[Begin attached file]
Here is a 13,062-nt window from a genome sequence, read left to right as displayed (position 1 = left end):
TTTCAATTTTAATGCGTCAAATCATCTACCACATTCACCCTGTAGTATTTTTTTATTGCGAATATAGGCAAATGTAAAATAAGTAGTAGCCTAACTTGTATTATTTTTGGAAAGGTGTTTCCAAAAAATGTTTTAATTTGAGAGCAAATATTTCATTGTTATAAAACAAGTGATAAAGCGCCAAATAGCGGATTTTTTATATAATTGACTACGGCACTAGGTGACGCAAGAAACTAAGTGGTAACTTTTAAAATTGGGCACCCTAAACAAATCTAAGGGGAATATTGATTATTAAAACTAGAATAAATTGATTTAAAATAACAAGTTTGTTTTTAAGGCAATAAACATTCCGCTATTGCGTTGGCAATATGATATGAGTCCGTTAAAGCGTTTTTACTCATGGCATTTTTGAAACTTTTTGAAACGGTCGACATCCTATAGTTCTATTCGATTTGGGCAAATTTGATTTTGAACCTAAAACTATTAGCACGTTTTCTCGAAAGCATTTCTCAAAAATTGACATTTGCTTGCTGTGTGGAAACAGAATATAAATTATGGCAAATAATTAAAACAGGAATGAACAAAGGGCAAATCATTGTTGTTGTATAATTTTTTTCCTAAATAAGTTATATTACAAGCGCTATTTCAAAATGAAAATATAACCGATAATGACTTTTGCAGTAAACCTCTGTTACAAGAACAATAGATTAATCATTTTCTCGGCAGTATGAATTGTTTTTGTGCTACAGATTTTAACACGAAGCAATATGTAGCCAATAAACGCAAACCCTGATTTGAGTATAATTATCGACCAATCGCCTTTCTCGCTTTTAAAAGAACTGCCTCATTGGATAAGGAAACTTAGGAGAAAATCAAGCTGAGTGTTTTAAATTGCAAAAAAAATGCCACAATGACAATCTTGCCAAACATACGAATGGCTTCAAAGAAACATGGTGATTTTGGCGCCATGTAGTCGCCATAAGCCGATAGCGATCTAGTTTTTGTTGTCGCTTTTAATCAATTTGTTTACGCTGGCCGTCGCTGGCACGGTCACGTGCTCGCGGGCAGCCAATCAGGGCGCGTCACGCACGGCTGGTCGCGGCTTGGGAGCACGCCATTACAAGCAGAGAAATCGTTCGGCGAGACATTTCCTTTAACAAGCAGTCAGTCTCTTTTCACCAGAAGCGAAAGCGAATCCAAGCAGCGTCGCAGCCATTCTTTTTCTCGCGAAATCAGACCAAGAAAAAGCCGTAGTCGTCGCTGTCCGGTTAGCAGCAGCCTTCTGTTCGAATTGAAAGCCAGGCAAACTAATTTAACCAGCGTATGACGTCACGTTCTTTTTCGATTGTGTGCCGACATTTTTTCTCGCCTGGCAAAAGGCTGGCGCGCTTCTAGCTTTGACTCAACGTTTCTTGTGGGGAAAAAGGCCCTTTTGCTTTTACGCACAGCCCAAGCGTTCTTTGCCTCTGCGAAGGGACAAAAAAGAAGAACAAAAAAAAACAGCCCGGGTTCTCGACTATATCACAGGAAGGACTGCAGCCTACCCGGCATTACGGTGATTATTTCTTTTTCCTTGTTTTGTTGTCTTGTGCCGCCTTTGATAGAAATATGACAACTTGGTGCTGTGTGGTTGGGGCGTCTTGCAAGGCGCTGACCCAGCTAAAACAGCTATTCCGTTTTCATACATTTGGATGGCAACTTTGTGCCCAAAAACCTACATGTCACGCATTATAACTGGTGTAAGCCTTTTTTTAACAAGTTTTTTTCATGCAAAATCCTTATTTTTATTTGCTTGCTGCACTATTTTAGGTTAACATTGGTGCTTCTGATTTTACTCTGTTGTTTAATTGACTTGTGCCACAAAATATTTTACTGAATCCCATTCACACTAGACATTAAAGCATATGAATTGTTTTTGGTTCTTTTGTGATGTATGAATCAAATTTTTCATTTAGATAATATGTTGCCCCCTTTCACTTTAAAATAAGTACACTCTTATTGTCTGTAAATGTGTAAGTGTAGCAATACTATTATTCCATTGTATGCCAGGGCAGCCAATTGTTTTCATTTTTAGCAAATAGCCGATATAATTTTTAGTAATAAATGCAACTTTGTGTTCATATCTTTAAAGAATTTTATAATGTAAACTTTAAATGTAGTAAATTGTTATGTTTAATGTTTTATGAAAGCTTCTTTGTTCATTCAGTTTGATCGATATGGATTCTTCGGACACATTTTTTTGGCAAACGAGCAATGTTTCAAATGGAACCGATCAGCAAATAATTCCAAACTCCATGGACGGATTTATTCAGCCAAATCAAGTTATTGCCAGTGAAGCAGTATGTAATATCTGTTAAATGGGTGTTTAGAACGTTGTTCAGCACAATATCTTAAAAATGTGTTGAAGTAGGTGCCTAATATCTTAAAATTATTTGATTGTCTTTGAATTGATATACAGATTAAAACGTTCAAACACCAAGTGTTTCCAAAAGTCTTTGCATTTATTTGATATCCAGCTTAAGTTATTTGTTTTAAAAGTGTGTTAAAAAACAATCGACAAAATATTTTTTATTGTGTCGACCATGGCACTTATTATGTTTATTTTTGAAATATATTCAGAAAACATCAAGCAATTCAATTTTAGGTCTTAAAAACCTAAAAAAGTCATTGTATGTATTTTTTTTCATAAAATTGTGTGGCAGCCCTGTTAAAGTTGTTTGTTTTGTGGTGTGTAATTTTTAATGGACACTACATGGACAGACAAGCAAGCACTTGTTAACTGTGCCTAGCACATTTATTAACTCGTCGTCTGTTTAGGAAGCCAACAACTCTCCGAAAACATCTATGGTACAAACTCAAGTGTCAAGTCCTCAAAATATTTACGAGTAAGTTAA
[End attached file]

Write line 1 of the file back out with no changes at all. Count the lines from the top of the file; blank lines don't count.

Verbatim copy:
Here is a 13,062-nt window from a genome sequence, read left to right as displayed (position 1 = left end):